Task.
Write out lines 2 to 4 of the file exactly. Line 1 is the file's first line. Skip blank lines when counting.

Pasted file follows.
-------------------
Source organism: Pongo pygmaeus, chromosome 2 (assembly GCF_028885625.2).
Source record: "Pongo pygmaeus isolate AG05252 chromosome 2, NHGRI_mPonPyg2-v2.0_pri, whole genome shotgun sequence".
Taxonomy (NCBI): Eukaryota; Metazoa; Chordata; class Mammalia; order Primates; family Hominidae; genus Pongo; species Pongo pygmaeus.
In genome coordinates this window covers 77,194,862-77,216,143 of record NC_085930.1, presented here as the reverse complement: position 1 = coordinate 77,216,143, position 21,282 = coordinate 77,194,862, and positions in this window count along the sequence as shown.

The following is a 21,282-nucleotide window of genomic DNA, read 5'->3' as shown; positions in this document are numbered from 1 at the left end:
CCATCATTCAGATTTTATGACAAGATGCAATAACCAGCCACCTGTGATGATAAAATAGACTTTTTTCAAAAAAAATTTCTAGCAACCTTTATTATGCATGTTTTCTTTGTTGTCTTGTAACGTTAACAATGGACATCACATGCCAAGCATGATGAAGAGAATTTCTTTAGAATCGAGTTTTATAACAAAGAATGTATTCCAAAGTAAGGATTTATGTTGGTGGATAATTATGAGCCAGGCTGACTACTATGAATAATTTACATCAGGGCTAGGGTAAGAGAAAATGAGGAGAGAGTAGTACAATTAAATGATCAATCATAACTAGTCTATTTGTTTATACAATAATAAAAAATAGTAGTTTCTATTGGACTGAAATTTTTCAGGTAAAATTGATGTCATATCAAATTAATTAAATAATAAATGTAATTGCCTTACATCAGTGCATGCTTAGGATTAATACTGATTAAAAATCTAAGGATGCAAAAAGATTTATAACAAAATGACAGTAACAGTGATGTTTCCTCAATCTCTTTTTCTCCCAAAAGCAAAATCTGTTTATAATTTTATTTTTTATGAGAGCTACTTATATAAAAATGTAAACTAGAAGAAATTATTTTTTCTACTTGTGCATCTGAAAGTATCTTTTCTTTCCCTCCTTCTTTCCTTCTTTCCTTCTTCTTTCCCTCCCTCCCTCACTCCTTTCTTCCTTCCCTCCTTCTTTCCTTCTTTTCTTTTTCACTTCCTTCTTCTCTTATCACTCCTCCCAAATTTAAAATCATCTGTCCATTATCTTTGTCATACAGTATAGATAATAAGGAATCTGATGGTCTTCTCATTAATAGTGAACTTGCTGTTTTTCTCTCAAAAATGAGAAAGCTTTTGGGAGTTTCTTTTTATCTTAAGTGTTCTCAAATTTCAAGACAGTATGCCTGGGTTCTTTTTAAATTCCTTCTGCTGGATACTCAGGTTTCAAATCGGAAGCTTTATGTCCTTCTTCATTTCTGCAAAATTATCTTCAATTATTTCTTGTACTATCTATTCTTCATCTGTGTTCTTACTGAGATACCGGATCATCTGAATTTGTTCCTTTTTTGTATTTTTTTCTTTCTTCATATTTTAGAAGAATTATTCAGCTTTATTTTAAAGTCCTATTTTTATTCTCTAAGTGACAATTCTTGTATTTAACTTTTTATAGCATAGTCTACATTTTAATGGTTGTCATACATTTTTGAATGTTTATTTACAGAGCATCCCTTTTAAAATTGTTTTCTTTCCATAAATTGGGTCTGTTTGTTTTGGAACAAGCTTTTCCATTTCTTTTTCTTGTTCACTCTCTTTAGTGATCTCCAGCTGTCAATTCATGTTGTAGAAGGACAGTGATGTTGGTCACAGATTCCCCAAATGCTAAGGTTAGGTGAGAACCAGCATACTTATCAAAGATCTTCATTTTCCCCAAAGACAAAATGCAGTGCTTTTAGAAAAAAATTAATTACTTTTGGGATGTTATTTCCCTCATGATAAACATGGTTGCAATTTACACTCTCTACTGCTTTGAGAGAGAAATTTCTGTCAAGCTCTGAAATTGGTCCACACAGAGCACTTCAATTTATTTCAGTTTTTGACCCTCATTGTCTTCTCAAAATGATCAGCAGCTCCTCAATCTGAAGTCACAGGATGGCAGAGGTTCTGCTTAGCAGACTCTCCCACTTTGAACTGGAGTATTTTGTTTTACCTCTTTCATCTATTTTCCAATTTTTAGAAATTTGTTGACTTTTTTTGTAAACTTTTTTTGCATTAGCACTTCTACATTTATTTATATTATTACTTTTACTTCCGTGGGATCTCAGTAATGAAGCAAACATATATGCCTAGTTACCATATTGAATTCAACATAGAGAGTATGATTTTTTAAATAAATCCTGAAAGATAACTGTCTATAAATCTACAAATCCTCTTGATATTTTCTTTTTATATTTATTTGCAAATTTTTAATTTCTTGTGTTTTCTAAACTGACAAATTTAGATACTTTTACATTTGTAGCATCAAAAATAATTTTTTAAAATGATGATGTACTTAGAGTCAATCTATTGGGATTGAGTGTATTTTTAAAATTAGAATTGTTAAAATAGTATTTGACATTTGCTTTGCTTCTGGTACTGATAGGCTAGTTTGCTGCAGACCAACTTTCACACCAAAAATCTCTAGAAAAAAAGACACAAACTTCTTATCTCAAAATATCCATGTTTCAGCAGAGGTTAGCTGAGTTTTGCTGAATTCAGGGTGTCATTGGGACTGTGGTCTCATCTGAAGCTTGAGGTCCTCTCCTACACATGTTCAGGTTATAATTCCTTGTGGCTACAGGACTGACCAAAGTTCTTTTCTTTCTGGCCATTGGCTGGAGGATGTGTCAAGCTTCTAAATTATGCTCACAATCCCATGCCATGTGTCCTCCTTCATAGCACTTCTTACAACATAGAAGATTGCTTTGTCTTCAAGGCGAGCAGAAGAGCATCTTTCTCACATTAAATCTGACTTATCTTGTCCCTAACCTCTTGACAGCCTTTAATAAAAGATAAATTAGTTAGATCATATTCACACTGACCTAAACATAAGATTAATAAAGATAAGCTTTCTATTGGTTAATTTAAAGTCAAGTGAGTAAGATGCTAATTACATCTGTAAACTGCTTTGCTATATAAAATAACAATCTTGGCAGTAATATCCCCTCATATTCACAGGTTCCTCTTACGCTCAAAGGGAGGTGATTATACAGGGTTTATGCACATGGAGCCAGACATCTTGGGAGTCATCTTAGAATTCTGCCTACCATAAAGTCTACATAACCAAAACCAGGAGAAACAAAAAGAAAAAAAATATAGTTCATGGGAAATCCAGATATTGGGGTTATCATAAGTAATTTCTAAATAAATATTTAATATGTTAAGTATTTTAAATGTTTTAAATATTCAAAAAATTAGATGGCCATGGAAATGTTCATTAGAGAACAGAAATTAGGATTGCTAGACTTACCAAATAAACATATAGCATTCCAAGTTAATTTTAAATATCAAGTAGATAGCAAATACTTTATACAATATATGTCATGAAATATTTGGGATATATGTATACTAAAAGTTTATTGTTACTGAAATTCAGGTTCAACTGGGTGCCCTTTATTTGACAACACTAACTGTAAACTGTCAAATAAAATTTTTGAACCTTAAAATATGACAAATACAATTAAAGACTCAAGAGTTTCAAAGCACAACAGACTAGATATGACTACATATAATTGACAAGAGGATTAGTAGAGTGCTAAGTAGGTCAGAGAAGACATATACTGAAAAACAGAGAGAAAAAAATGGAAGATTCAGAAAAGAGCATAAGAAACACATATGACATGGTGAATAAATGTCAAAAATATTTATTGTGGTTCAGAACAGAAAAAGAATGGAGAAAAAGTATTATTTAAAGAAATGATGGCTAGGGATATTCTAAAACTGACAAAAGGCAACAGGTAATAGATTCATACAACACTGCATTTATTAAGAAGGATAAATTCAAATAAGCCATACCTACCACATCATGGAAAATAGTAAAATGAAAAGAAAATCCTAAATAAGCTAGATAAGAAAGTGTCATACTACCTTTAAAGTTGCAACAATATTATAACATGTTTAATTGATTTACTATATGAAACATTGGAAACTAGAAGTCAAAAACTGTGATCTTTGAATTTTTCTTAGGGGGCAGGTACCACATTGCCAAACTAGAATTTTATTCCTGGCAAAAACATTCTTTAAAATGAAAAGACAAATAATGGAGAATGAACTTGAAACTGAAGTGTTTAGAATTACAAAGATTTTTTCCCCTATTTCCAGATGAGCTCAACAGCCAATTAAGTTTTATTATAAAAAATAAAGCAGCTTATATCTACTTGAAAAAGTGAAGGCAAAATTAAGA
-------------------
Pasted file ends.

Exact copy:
Source record: "Pongo pygmaeus isolate AG05252 chromosome 2, NHGRI_mPonPyg2-v2.0_pri, whole genome shotgun sequence".
Taxonomy (NCBI): Eukaryota; Metazoa; Chordata; class Mammalia; order Primates; family Hominidae; genus Pongo; species Pongo pygmaeus.
In genome coordinates this window covers 77,194,862-77,216,143 of record NC_085930.1, presented here as the reverse complement: position 1 = coordinate 77,216,143, position 21,282 = coordinate 77,194,862, and positions in this window count along the sequence as shown.